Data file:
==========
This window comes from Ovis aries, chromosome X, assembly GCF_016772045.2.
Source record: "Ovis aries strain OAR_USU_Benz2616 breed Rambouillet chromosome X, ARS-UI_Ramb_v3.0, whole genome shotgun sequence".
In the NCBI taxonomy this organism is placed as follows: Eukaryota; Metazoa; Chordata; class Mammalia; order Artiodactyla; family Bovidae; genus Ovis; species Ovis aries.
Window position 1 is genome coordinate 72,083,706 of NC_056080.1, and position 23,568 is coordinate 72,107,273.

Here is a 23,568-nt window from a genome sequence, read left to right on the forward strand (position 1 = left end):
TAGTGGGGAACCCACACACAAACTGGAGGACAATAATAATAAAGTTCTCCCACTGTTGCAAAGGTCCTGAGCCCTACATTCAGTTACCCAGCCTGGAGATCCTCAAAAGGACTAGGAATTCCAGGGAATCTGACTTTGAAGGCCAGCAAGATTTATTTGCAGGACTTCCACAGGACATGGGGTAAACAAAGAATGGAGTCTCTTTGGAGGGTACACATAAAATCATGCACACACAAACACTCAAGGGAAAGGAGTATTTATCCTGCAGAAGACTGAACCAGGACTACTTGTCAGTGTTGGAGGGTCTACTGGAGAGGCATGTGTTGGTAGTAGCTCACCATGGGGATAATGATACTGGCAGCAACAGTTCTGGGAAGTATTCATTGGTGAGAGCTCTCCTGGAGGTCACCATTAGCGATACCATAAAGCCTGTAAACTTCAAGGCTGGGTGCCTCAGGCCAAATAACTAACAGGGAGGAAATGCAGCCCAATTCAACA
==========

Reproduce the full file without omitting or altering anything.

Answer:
This window comes from Ovis aries, chromosome X, assembly GCF_016772045.2.
Source record: "Ovis aries strain OAR_USU_Benz2616 breed Rambouillet chromosome X, ARS-UI_Ramb_v3.0, whole genome shotgun sequence".
In the NCBI taxonomy this organism is placed as follows: Eukaryota; Metazoa; Chordata; class Mammalia; order Artiodactyla; family Bovidae; genus Ovis; species Ovis aries.
Window position 1 is genome coordinate 72,083,706 of NC_056080.1, and position 23,568 is coordinate 72,107,273.

Here is a 23,568-nt window from a genome sequence, read left to right on the forward strand (position 1 = left end):
TAGTGGGGAACCCACACACAAACTGGAGGACAATAATAATAAAGTTCTCCCACTGTTGCAAAGGTCCTGAGCCCTACATTCAGTTACCCAGCCTGGAGATCCTCAAAAGGACTAGGAATTCCAGGGAATCTGACTTTGAAGGCCAGCAAGATTTATTTGCAGGACTTCCACAGGACATGGGGTAAACAAAGAATGGAGTCTCTTTGGAGGGTACACATAAAATCATGCACACACAAACACTCAAGGGAAAGGAGTATTTATCCTGCAGAAGACTGAACCAGGACTACTTGTCAGTGTTGGAGGGTCTACTGGAGAGGCATGTGTTGGTAGTAGCTCACCATGGGGATAATGATACTGGCAGCAACAGTTCTGGGAAGTATTCATTGGTGAGAGCTCTCCTGGAGGTCACCATTAGCGATACCATAAAGCCTGTAAACTTCAAGGCTGGGTGCCTCAGGCCAAATAACTAACAGGGAGGAAATGCAGCCCAATTCAACA